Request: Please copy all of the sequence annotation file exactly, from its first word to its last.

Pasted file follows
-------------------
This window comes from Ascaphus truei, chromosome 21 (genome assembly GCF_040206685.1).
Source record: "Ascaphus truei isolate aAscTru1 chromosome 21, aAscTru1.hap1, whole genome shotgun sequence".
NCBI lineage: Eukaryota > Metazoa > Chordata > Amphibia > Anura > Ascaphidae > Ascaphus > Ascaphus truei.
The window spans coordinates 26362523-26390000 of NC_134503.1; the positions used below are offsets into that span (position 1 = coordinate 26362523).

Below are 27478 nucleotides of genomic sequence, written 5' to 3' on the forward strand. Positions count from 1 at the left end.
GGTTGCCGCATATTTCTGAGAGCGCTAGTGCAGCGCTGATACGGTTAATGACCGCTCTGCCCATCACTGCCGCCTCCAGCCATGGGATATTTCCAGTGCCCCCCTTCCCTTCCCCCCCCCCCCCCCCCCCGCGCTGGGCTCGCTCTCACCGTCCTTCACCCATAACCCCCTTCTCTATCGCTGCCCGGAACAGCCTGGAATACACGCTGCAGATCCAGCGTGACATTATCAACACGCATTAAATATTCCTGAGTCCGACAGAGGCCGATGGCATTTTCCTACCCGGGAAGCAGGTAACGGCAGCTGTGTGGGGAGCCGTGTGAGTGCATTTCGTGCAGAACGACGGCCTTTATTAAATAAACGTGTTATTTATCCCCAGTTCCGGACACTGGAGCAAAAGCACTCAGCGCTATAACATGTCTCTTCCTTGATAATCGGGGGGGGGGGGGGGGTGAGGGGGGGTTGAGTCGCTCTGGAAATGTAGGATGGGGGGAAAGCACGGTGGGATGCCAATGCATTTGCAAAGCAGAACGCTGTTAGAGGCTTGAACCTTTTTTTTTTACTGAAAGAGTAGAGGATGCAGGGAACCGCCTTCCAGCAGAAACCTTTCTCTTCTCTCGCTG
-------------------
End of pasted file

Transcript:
This window comes from Ascaphus truei, chromosome 21 (genome assembly GCF_040206685.1).
Source record: "Ascaphus truei isolate aAscTru1 chromosome 21, aAscTru1.hap1, whole genome shotgun sequence".
NCBI lineage: Eukaryota > Metazoa > Chordata > Amphibia > Anura > Ascaphidae > Ascaphus > Ascaphus truei.
The window spans coordinates 26362523-26390000 of NC_134503.1; the positions used below are offsets into that span (position 1 = coordinate 26362523).

Below are 27478 nucleotides of genomic sequence, written 5' to 3' on the forward strand. Positions count from 1 at the left end.
GGTTGCCGCATATTTCTGAGAGCGCTAGTGCAGCGCTGATACGGTTAATGACCGCTCTGCCCATCACTGCCGCCTCCAGCCATGGGATATTTCCAGTGCCCCCCTTCCCTTCCCCCCCCCCCCCCCCCCCGCGCTGGGCTCGCTCTCACCGTCCTTCACCCATAACCCCCTTCTCTATCGCTGCCCGGAACAGCCTGGAATACACGCTGCAGATCCAGCGTGACATTATCAACACGCATTAAATATTCCTGAGTCCGACAGAGGCCGATGGCATTTTCCTACCCGGGAAGCAGGTAACGGCAGCTGTGTGGGGAGCCGTGTGAGTGCATTTCGTGCAGAACGACGGCCTTTATTAAATAAACGTGTTATTTATCCCCAGTTCCGGACACTGGAGCAAAAGCACTCAGCGCTATAACATGTCTCTTCCTTGATAATCGGGGGGGGGGGGGGGGTGAGGGGGGGTTGAGTCGCTCTGGAAATGTAGGATGGGGGGAAAGCACGGTGGGATGCCAATGCATTTGCAAAGCAGAACGCTGTTAGAGGCTTGAACCTTTTTTTTTTACTGAAAGAGTAGAGGATGCAGGGAACCGCCTTCCAGCAGAAACCTTTCTCTTCTCTCGCTG